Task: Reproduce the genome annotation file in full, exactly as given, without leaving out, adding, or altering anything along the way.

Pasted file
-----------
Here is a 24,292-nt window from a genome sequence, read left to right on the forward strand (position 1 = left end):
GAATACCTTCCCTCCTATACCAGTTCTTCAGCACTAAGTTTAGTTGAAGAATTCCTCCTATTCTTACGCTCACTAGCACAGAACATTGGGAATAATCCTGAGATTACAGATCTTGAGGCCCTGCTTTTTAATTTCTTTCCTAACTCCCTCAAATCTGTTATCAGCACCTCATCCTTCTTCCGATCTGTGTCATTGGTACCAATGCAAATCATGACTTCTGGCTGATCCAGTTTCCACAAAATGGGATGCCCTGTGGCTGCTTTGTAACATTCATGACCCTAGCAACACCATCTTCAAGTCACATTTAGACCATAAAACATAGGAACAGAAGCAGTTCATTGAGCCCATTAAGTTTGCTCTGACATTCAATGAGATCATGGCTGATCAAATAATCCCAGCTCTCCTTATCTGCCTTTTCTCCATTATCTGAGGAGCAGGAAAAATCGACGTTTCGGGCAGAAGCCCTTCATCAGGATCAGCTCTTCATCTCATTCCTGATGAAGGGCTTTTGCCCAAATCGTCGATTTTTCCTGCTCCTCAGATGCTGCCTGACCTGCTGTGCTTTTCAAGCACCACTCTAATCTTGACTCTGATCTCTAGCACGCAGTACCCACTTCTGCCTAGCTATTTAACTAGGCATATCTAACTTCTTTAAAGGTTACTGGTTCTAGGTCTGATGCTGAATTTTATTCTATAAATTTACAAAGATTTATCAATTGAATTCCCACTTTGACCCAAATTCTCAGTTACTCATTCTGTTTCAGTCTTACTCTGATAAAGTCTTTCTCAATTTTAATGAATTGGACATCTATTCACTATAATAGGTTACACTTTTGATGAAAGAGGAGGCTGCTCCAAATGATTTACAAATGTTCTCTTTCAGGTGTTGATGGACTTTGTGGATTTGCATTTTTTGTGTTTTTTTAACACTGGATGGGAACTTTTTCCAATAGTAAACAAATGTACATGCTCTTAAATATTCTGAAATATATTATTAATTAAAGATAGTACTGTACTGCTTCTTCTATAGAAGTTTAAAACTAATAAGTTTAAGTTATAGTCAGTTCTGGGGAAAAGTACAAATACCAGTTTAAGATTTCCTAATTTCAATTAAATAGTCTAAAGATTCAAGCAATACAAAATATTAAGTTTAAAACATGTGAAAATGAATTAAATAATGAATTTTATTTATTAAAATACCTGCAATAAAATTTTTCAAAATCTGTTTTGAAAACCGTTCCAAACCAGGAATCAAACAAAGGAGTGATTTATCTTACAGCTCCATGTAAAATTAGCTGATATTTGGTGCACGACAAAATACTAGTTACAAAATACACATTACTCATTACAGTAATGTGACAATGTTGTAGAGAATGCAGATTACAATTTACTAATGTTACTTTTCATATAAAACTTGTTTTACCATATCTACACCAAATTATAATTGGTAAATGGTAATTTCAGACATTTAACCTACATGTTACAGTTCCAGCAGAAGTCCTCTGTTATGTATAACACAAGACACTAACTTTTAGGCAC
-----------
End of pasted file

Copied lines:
Here is a 24,292-nt window from a genome sequence, read left to right on the forward strand (position 1 = left end):
GAATACCTTCCCTCCTATACCAGTTCTTCAGCACTAAGTTTAGTTGAAGAATTCCTCCTATTCTTACGCTCACTAGCACAGAACATTGGGAATAATCCTGAGATTACAGATCTTGAGGCCCTGCTTTTTAATTTCTTTCCTAACTCCCTCAAATCTGTTATCAGCACCTCATCCTTCTTCCGATCTGTGTCATTGGTACCAATGCAAATCATGACTTCTGGCTGATCCAGTTTCCACAAAATGGGATGCCCTGTGGCTGCTTTGTAACATTCATGACCCTAGCAACACCATCTTCAAGTCACATTTAGACCATAAAACATAGGAACAGAAGCAGTTCATTGAGCCCATTAAGTTTGCTCTGACATTCAATGAGATCATGGCTGATCAAATAATCCCAGCTCTCCTTATCTGCCTTTTCTCCATTATCTGAGGAGCAGGAAAAATCGACGTTTCGGGCAGAAGCCCTTCATCAGGATCAGCTCTTCATCTCATTCCTGATGAAGGGCTTTTGCCCAAATCGTCGATTTTTCCTGCTCCTCAGATGCTGCCTGACCTGCTGTGCTTTTCAAGCACCACTCTAATCTTGACTCTGATCTCTAGCACGCAGTACCCACTTCTGCCTAGCTATTTAACTAGGCATATCTAACTTCTTTAAAGGTTACTGGTTCTAGGTCTGATGCTGAATTTTATTCTATAAATTTACAAAGATTTATCAATTGAATTCCCACTTTGACCCAAATTCTCAGTTACTCATTCTGTTTCAGTCTTACTCTGATAAAGTCTTTCTCAATTTTAATGAATTGGACATCTATTCACTATAATAGGTTACACTTTTGATGAAAGAGGAGGCTGCTCCAAATGATTTACAAATGTTCTCTTTCAGGTGTTGATGGACTTTGTGGATTTGCATTTTTTGTGTTTTTTTAACACTGGATGGGAACTTTTTCCAATAGTAAACAAATGTACATGCTCTTAAATATTCTGAAATATATTATTAATTAAAGATAGTACTGTACTGCTTCTTCTATAGAAGTTTAAAACTAATAAGTTTAAGTTATAGTCAGTTCTGGGGAAAAGTACAAATACCAGTTTAAGATTTCCTAATTTCAATTAAATAGTCTAAAGATTCAAGCAATACAAAATATTAAGTTTAAAACATGTGAAAATGAATTAAATAATGAATTTTATTTATTAAAATACCTGCAATAAAATTTTTCAAAATCTGTTTTGAAAACCGTTCCAAACCAGGAATCAAACAAAGGAGTGATTTATCTTACAGCTCCATGTAAAATTAGCTGATATTTGGTGCACGACAAAATACTAGTTACAAAATACACATTACTCATTACAGTAATGTGACAATGTTGTAGAGAATGCAGATTACAATTTACTAATGTTACTTTTCATATAAAACTTGTTTTACCATATCTACACCAAATTATAATTGGTAAATGGTAATTTCAGACATTTAACCTACATGTTACAGTTCCAGCAGAAGTCCTCTGTTATGTATAACACAAGACACTAACTTTTAGGCAC